The Roadmaker is a retrospective book on the work of photographer James Barnor.
James Barnor (born 1929) was Ghana’s first international press photographer. He came from a family of photographers and established his studio in Accra, Ever Young in 1950. He worked in this studio at the time of Ghana’s independence, also selling his photos to the Daily Graphic and Drum magazines. He arrived in Britain in 1959 and, while working in a factory, attended evening photography classes at the London College of Printmaking and classes with the Colour Processing Laboratory in Kent. He went on to study at Medway College of Arts, where he got a job as a technician, finally returning to Accra in 1969, where he founded X23, the city’s first colour photography studio. He returned to London in the 1990s.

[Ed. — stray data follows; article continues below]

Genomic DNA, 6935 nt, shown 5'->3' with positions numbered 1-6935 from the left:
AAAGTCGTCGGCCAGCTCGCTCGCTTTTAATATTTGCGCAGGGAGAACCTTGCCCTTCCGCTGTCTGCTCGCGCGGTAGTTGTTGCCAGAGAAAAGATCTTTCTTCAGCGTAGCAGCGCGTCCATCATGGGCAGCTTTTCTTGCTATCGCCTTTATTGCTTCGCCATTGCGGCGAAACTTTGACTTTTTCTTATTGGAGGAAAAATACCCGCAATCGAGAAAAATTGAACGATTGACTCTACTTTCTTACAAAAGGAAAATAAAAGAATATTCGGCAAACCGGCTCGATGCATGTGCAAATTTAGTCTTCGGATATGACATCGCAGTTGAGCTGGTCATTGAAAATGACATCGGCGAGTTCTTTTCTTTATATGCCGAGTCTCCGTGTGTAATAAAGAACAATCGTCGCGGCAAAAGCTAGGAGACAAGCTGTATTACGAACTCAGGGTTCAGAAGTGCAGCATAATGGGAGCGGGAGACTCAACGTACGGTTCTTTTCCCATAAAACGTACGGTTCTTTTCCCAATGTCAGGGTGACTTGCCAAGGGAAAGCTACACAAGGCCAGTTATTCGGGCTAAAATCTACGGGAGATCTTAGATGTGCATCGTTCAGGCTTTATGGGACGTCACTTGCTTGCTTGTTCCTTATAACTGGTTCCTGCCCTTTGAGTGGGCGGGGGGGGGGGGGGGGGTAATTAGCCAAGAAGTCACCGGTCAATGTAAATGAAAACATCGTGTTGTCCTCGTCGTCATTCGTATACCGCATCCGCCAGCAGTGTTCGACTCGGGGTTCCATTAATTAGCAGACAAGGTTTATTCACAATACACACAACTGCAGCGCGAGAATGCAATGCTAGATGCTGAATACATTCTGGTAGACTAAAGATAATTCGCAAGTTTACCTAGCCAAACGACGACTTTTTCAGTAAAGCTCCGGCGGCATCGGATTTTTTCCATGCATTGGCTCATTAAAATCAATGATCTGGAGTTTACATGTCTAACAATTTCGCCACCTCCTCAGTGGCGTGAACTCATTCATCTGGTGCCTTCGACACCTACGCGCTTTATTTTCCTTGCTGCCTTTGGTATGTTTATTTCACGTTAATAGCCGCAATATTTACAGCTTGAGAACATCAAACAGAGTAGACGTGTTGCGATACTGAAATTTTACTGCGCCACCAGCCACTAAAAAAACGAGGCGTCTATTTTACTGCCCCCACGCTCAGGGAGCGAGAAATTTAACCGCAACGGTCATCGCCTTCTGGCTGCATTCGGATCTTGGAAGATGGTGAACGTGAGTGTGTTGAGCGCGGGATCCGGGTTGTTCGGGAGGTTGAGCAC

In 2009, the 80-year-old photographer revealed his archive to two London curators. His archive is a remarkable document of post-war modernity that includes photographs from Ghana’s independence era, scenes from multicultural London and later images that record a strong post-colonial identity in Ghana. The metaphor of the road in the book’s title suggests the continuity between past and present, tradition and progress, and the links between generations and peoples of different content present in Barnor’s work.